It changed the history because it was the first time the Dodgers had made a trade without the general manager—the man in charge of baseball operations—being involved in a trade. It was a trade made by a Fox television executive for television reasons. Let that one soak in. The Dodgers make a major trade for reasons other than baseball reasons.
The date was May 15, 1998, when I was in my box at Dodger Stadium watching our game and received a telephone call from then Dodger president Bob Graziano. Bob was calling from the Dominican Republic to tell me, or rather relay the news given to him by the Fox people, that Piazza and Todd Zeile had been traded to Miami as part of a seven-player deal and the deal needed to be announced that night.
I told Bob if that was the case there would be two announcements—I would announce my resignation just after the trade was announced. My message to Bob was clear—“If someone else is making the player personnel decisions you don’t need me.” As it turned out, the trade couldn’t be announced that night in that Gary Sheffield (one of the players Miami wanted to unload due to his salary) had a “no trade” clause that needed to be resolved.
When Sheffield’s contract issue was resolved a couple of days later the trade was announced and I made it clear as to how the trade had come about. That approach apparently didn’t play well with Fox. In many ways, the trade of Mike was more than the loss of a great player. It resulted in the loss of a culture that had served the Dodgers well for so many decades.
Later in the season, three long-time Dodger coaches were fired after a game at Dodger Stadium. After the season, there was a general manager and a manager from outside the organization. Soon there would be departures in the player development and scouting departments; including such people as later-to-be Major League managers Mike Scioscia and Ron Roenicke.
J.P.: You were part of a group that recently tried buying the Dodgers. I’m curious—why did you want back in? And, even though it didn’t work out, are you satisfied with the team’s direction under the Magic Johnson ownership group?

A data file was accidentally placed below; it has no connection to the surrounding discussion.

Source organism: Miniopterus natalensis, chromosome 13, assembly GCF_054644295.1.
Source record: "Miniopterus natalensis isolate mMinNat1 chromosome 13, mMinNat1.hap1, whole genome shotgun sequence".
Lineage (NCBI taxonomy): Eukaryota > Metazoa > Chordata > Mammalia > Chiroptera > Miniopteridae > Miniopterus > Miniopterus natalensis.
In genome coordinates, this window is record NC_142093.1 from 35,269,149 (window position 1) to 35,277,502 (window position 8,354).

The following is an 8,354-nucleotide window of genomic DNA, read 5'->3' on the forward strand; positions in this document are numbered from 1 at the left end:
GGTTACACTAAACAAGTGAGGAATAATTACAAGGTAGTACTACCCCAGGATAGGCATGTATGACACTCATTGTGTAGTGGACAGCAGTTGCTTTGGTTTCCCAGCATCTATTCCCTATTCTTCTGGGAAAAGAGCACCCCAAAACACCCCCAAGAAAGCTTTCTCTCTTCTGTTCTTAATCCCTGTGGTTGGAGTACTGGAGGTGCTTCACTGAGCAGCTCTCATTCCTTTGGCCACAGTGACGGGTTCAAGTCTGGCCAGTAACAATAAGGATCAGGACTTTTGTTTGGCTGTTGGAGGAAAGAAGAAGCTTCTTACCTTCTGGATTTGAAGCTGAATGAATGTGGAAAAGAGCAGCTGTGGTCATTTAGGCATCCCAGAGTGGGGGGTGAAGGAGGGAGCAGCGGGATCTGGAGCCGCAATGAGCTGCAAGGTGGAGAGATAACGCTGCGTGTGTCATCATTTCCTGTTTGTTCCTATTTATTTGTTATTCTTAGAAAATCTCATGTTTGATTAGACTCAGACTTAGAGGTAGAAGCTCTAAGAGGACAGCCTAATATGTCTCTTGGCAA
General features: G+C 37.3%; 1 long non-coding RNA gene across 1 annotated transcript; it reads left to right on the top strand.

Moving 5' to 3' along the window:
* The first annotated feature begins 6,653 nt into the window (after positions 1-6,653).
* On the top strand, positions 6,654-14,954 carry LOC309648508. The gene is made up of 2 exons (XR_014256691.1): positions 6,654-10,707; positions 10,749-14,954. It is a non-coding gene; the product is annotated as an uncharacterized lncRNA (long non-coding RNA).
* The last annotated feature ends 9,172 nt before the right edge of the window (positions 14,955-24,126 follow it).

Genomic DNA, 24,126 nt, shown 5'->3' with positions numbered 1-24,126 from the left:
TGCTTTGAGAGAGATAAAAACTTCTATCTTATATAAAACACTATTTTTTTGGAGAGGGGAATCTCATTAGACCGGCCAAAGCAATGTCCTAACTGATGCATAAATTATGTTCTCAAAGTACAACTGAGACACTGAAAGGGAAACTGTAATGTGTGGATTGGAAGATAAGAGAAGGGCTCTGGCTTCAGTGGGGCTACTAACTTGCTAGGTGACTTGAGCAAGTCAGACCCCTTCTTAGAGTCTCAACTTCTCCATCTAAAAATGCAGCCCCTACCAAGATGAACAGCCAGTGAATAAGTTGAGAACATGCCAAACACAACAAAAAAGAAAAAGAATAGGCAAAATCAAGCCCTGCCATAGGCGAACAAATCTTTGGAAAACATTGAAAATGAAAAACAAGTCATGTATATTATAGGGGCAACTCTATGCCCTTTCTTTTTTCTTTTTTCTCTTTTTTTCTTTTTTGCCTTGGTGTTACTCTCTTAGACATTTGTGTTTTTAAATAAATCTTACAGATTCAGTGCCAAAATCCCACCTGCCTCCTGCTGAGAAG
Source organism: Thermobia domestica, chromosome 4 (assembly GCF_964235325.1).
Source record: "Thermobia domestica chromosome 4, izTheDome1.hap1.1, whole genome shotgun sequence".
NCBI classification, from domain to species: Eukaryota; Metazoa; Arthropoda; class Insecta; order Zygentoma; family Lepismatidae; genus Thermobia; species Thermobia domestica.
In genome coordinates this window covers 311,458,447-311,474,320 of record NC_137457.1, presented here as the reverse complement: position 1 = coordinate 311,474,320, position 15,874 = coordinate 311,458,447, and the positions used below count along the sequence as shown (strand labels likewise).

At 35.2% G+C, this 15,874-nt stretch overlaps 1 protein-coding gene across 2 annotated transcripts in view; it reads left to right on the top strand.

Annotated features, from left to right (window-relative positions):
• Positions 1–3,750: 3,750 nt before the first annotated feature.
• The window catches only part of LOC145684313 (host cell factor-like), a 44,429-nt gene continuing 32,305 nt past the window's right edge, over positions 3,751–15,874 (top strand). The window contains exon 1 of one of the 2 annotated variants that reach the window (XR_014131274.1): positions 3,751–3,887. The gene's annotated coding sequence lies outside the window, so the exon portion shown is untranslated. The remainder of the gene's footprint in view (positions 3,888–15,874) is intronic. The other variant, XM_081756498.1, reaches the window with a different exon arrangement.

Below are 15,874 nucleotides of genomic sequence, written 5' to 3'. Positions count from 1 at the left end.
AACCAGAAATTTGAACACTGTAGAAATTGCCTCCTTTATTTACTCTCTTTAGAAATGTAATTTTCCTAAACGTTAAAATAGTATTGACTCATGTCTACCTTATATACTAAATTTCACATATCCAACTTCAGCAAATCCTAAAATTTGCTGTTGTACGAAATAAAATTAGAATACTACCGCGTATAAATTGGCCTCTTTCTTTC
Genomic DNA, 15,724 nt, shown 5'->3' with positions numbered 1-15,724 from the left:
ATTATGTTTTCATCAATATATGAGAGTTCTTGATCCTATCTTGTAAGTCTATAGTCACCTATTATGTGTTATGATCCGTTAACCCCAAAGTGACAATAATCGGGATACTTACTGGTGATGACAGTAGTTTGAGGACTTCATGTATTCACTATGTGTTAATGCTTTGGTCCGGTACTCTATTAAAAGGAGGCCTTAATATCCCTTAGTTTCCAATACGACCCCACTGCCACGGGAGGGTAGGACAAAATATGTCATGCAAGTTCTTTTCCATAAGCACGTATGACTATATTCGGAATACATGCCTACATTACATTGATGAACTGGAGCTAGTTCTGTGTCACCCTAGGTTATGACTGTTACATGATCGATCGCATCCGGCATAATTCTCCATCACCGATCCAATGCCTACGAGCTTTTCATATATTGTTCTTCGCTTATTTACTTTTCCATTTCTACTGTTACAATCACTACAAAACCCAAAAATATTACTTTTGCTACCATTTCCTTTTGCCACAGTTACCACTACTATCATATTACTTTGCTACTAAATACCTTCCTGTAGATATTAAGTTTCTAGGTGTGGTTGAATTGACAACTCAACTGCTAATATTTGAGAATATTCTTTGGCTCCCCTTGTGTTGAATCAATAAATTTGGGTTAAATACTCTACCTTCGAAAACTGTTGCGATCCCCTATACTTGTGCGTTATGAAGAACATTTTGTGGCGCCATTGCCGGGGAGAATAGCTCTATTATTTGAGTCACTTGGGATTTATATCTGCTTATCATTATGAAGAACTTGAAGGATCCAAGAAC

F.C.: My involvement with a group attempting to buy the Dodgers was an interesting journey. The story of our group didn’t get much attention because (1) we didn’t want public attention and (2) we, of course, weren’t successful. Our group was headed by—now, you won’t believe this—a former Dodger batboy named Ben Hwang.
Ben went from a batboy role with the Dodgers to USC to a doctorate in biology from Johns Hopkins University to a successful business career. When Ben called me in June of 2011 he asked if I was interested in helping him with his interest in putting a group of investors together to buy the Dodgers. I told Ben I was interested in seeing the Dodgers be what they need to be and thus I would help try to restore the Dodgers to a proper level.
I became involved for that reason—to try to be a part of the Dodgers returning to what I see as their proper status and not simply return to Dodger Stadium. I didn’t want back in, as you say, I wanted to see the Dodgers be back to what I feel they need to be in Major League Baseball. I’m satisfied with what I’ve seen from the Magic Johnson ownership group because it has matched its opening words with the appropriate actions.
I want to see the Dodgers be a major factor and I believe they will be. When the new television deal is signed, the Dodgers will have the resources to return to the top. Fox bought the Dodgers for television reasons; McCourt bought the Dodgers because he is smart and it was a tremendous business deal.
Magic and Co. understand the game; the fans; and the wonderful treasure they now hold. If you have that treasure you should never let it go.
J.P.: Does winning live up to the hype? What I mean is, it seems as if sports are all about winning, winning, winning, winning. Then you win, the mound if converged upon, the bubbly is popped, the parade takes place—and, pfft, it’s on to next year. It just strikes me as a painfully fleeting high for such hard work.
F.C.: Jeff, in a way you have just described the beauty of the business. It’s the challenge; the day-to-day grind. The very things Jim Collins wrote about in “Good to Great.”